IAEA chief says it continues verification of Iran’s nuclear program

IAEA chief says it continues verification of Iran

Speaking in the IAEA’s Board of Governors virtual session on Monday, Grossi said that the Agency has not observed any changes to Iran’s implementation of its nuclear-related commitments in connection with its announcement in January that its nuclear program would no longer be “subject to any restrictions in the operational sphere”.

As Iran had also announced that it would continue to cooperate with the Agency “as in the past”, Grossi said that IAEA has observed no changes in the level of cooperation by Iran in relation to Agency verification and monitoring activities under the JCPOA.

“The Agency continues to verify the non-diversion of nuclear material declared by Iran under its Safeguards Agreement. Evaluations regarding the absence of undeclared nuclear material and activities for Iran continue,” he went on to say.

The IAEA chief also raised concern that, for over four months, Iran has denied the agency’s access to two locations and that, for almost a year, it has not engaged in substantive discussions to clarify questions related to possible undeclared nuclear material and nuclear-related activities.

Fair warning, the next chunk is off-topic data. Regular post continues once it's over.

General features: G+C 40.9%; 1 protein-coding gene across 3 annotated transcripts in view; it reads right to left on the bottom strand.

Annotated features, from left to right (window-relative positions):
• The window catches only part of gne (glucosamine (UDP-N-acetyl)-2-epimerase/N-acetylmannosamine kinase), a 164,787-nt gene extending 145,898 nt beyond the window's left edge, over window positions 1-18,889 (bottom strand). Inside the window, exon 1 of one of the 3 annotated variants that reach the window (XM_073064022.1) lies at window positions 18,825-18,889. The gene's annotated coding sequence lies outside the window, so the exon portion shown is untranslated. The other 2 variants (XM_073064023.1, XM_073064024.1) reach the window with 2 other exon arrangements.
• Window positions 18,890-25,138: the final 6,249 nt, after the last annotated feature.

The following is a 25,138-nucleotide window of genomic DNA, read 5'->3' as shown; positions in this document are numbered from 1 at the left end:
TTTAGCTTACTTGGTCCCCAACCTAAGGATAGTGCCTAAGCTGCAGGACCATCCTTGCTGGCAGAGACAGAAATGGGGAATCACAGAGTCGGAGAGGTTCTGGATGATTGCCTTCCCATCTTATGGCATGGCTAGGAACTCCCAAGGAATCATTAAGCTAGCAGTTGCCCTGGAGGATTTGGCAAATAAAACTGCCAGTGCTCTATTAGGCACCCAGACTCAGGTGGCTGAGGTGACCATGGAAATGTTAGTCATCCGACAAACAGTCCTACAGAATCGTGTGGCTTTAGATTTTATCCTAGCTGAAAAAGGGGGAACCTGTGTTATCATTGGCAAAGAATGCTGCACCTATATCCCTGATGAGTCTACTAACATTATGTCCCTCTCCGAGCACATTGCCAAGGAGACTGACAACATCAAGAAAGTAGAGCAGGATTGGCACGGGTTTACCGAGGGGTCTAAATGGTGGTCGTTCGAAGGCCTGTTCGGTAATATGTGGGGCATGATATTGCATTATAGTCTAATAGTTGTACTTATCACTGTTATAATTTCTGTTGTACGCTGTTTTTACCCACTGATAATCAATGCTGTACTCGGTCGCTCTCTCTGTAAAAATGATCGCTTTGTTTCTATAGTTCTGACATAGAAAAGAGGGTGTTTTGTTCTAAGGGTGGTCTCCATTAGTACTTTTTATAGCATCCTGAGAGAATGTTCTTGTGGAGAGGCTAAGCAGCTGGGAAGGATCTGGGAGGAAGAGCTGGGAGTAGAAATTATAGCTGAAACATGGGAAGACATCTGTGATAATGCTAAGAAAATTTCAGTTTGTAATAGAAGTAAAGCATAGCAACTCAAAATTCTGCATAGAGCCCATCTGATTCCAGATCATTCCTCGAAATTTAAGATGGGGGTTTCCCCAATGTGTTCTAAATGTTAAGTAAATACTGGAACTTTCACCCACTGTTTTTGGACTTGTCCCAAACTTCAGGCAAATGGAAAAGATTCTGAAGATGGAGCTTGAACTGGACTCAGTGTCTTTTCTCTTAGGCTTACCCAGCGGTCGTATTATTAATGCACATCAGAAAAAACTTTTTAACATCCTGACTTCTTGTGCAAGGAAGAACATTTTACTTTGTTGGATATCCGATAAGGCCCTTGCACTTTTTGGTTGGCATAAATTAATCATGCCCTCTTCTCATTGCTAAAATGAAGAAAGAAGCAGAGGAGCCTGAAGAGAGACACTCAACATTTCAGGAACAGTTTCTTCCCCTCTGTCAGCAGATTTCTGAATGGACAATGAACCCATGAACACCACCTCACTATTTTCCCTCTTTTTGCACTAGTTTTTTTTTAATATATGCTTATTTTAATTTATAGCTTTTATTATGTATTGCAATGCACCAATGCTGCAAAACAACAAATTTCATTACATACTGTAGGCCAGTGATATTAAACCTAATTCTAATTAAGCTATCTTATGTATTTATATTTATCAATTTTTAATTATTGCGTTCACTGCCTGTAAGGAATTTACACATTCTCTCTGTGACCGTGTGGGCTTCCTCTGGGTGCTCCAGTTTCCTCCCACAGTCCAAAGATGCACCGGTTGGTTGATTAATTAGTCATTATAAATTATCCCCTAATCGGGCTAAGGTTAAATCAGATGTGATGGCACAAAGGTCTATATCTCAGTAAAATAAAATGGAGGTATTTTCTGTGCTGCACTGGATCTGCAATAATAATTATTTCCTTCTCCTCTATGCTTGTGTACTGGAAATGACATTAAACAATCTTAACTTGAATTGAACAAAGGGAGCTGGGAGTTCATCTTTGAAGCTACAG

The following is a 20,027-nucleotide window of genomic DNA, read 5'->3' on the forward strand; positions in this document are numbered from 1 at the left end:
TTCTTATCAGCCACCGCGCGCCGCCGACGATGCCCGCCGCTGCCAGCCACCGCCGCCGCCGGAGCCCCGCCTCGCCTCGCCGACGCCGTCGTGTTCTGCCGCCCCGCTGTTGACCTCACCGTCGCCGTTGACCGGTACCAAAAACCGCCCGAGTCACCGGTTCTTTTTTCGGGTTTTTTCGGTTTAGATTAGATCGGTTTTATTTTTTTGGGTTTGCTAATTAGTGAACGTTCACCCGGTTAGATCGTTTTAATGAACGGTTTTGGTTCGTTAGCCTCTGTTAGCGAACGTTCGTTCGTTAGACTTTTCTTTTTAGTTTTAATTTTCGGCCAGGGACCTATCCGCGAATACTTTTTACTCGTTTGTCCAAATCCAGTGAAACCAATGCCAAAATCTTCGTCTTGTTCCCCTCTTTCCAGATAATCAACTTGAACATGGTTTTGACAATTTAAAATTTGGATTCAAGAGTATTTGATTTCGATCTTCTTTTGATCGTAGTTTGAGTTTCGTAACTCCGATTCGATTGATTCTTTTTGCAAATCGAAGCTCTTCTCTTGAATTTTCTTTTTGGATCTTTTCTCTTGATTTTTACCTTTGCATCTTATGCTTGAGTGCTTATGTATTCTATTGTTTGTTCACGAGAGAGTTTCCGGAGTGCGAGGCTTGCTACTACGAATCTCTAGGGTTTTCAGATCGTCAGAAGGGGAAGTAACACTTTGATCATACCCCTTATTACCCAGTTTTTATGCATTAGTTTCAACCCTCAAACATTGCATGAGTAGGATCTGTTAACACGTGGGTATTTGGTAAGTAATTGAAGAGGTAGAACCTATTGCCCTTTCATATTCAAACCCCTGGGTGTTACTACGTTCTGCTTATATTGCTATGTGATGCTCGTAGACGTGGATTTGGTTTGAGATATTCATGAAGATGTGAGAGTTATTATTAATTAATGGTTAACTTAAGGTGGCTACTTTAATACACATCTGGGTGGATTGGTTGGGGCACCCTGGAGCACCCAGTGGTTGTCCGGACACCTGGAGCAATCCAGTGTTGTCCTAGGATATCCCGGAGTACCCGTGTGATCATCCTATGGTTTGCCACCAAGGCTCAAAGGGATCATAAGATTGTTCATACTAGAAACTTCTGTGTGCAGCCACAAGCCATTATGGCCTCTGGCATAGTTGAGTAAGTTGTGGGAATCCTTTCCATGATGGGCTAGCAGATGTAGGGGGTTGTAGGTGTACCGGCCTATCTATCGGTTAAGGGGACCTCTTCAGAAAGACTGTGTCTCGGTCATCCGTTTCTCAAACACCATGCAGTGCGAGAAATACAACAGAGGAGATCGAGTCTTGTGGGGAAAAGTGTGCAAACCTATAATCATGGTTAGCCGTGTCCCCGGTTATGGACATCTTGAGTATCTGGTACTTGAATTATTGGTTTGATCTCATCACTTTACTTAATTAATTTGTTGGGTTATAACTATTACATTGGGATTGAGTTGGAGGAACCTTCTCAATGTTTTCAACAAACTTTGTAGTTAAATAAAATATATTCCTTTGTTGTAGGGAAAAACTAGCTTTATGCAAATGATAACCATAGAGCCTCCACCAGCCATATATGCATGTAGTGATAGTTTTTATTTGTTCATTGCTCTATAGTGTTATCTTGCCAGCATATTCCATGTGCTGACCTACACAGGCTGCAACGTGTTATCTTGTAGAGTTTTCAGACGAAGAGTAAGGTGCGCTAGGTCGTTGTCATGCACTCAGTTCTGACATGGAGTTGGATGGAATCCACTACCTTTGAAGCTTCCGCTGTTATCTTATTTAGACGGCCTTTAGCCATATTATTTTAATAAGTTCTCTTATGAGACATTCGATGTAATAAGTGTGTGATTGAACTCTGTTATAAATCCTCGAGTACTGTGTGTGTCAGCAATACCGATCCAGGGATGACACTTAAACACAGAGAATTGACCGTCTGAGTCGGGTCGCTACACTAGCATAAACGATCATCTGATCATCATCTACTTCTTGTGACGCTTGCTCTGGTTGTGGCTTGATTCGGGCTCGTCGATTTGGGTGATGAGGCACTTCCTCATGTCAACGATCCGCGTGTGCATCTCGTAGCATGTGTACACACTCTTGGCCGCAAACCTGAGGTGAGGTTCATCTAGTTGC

Iran, in its fifth step to reduce its commitments under the 2015 nuclear accord with world powers, announced last year that it would ignore all limitations in the operational arena set by the agreement.

The announcement by Iran was a reaction to the United States’ withdrawal from the JCPOA and resumption of all sanctions lifted under the deal

On May 8, 2018, US President Donald Trump unilaterally withdrew from the international deal between Iran and the six world powers.

Then, he re-imposed illegal sanctions against Iran in November 2018, the sanctions which as he said were at the highest level.

Reciprocally, Iran started reducing commitments to the JCPOA from the first anniversary of the US withdrawal.

Tehran’s decision to reduce its commitments to the JCPOA was taken based on Articles 26 and 36.

Then, Iran set a deadline for Europeans to remedy breaches.

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